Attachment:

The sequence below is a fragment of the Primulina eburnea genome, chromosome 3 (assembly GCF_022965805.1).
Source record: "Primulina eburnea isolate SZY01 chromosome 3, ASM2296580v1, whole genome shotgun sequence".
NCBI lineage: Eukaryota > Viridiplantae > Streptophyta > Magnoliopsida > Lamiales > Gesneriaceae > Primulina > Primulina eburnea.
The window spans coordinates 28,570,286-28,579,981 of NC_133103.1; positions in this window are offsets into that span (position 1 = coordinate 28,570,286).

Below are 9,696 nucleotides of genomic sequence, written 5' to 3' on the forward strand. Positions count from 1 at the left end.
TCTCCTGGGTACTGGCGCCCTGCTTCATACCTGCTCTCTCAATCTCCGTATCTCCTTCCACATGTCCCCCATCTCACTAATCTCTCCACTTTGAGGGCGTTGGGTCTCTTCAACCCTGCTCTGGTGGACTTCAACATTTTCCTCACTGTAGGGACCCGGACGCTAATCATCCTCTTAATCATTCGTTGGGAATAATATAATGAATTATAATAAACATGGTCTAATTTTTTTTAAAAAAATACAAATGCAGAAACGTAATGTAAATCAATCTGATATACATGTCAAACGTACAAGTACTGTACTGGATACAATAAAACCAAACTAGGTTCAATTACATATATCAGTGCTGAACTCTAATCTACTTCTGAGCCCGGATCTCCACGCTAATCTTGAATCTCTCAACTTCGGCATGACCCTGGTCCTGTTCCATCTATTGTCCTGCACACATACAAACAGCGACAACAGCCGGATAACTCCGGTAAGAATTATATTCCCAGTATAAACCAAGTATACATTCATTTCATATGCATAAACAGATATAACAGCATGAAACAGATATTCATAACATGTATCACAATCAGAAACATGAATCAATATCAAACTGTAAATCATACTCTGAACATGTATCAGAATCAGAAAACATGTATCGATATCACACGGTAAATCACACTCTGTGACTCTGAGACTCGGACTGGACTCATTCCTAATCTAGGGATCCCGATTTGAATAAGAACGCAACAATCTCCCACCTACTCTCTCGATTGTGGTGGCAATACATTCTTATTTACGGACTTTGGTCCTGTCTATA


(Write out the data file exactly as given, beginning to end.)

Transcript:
The sequence below is a fragment of the Primulina eburnea genome, chromosome 3 (assembly GCF_022965805.1).
Source record: "Primulina eburnea isolate SZY01 chromosome 3, ASM2296580v1, whole genome shotgun sequence".
NCBI lineage: Eukaryota > Viridiplantae > Streptophyta > Magnoliopsida > Lamiales > Gesneriaceae > Primulina > Primulina eburnea.
The window spans coordinates 28,570,286-28,579,981 of NC_133103.1; positions in this window are offsets into that span (position 1 = coordinate 28,570,286).

Below are 9,696 nucleotides of genomic sequence, written 5' to 3' on the forward strand. Positions count from 1 at the left end.
TCTCCTGGGTACTGGCGCCCTGCTTCATACCTGCTCTCTCAATCTCCGTATCTCCTTCCACATGTCCCCCATCTCACTAATCTCTCCACTTTGAGGGCGTTGGGTCTCTTCAACCCTGCTCTGGTGGACTTCAACATTTTCCTCACTGTAGGGACCCGGACGCTAATCATCCTCTTAATCATTCGTTGGGAATAATATAATGAATTATAATAAACATGGTCTAATTTTTTTTAAAAAAATACAAATGCAGAAACGTAATGTAAATCAATCTGATATACATGTCAAACGTACAAGTACTGTACTGGATACAATAAAACCAAACTAGGTTCAATTACATATATCAGTGCTGAACTCTAATCTACTTCTGAGCCCGGATCTCCACGCTAATCTTGAATCTCTCAACTTCGGCATGACCCTGGTCCTGTTCCATCTATTGTCCTGCACACATACAAACAGCGACAACAGCCGGATAACTCCGGTAAGAATTATATTCCCAGTATAAACCAAGTATACATTCATTTCATATGCATAAACAGATATAACAGCATGAAACAGATATTCATAACATGTATCACAATCAGAAACATGAATCAATATCAAACTGTAAATCATACTCTGAACATGTATCAGAATCAGAAAACATGTATCGATATCACACGGTAAATCACACTCTGTGACTCTGAGACTCGGACTGGACTCATTCCTAATCTAGGGATCCCGATTTGAATAAGAACGCAACAATCTCCCACCTACTCTCTCGATTGTGGTGGCAATACATTCTTATTTACGGACTTTGGTCCTGTCTATA